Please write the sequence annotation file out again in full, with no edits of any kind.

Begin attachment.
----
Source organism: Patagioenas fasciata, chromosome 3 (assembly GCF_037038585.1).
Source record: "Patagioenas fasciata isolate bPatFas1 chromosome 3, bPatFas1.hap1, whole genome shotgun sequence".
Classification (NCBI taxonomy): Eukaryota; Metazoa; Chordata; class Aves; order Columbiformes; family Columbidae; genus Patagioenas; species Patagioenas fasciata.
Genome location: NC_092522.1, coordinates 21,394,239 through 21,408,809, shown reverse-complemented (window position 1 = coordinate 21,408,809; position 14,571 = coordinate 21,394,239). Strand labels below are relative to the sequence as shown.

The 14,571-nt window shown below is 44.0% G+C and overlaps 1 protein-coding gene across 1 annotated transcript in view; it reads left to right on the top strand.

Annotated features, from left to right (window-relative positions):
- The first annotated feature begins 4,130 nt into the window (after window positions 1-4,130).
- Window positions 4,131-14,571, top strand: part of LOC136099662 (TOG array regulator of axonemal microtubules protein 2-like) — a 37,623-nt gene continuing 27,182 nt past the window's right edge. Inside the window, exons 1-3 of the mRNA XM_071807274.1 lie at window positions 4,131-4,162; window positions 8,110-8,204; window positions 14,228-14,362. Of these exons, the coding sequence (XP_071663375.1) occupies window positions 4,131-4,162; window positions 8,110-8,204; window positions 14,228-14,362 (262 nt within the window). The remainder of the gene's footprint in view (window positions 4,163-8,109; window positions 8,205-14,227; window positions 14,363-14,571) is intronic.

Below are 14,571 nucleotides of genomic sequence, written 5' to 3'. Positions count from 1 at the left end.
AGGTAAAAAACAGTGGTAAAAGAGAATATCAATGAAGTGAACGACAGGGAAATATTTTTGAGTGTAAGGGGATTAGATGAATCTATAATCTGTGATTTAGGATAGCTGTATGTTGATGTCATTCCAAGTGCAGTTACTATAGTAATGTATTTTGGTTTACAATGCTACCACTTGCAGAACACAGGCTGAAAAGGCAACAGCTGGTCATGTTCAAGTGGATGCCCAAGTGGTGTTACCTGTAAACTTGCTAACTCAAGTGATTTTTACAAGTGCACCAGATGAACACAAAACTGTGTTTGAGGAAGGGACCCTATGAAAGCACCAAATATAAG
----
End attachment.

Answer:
Source organism: Patagioenas fasciata, chromosome 3 (assembly GCF_037038585.1).
Source record: "Patagioenas fasciata isolate bPatFas1 chromosome 3, bPatFas1.hap1, whole genome shotgun sequence".
Classification (NCBI taxonomy): Eukaryota; Metazoa; Chordata; class Aves; order Columbiformes; family Columbidae; genus Patagioenas; species Patagioenas fasciata.
Genome location: NC_092522.1, coordinates 21,394,239 through 21,408,809, shown reverse-complemented (window position 1 = coordinate 21,408,809; position 14,571 = coordinate 21,394,239). Strand labels below are relative to the sequence as shown.

The 14,571-nt window shown below is 44.0% G+C and overlaps 1 protein-coding gene across 1 annotated transcript in view; it reads left to right on the top strand.

Annotated features, from left to right (window-relative positions):
- The first annotated feature begins 4,130 nt into the window (after window positions 1-4,130).
- Window positions 4,131-14,571, top strand: part of LOC136099662 (TOG array regulator of axonemal microtubules protein 2-like) — a 37,623-nt gene continuing 27,182 nt past the window's right edge. Inside the window, exons 1-3 of the mRNA XM_071807274.1 lie at window positions 4,131-4,162; window positions 8,110-8,204; window positions 14,228-14,362. Of these exons, the coding sequence (XP_071663375.1) occupies window positions 4,131-4,162; window positions 8,110-8,204; window positions 14,228-14,362 (262 nt within the window). The remainder of the gene's footprint in view (window positions 4,163-8,109; window positions 8,205-14,227; window positions 14,363-14,571) is intronic.

Below are 14,571 nucleotides of genomic sequence, written 5' to 3'. Positions count from 1 at the left end.
AGGTAAAAAACAGTGGTAAAAGAGAATATCAATGAAGTGAACGACAGGGAAATATTTTTGAGTGTAAGGGGATTAGATGAATCTATAATCTGTGATTTAGGATAGCTGTATGTTGATGTCATTCCAAGTGCAGTTACTATAGTAATGTATTTTGGTTTACAATGCTACCACTTGCAGAACACAGGCTGAAAAGGCAACAGCTGGTCATGTTCAAGTGGATGCCCAAGTGGTGTTACCTGTAAACTTGCTAACTCAAGTGATTTTTACAAGTGCACCAGATGAACACAAAACTGTGTTTGAGGAAGGGACCCTATGAAAGCACCAAATATAAG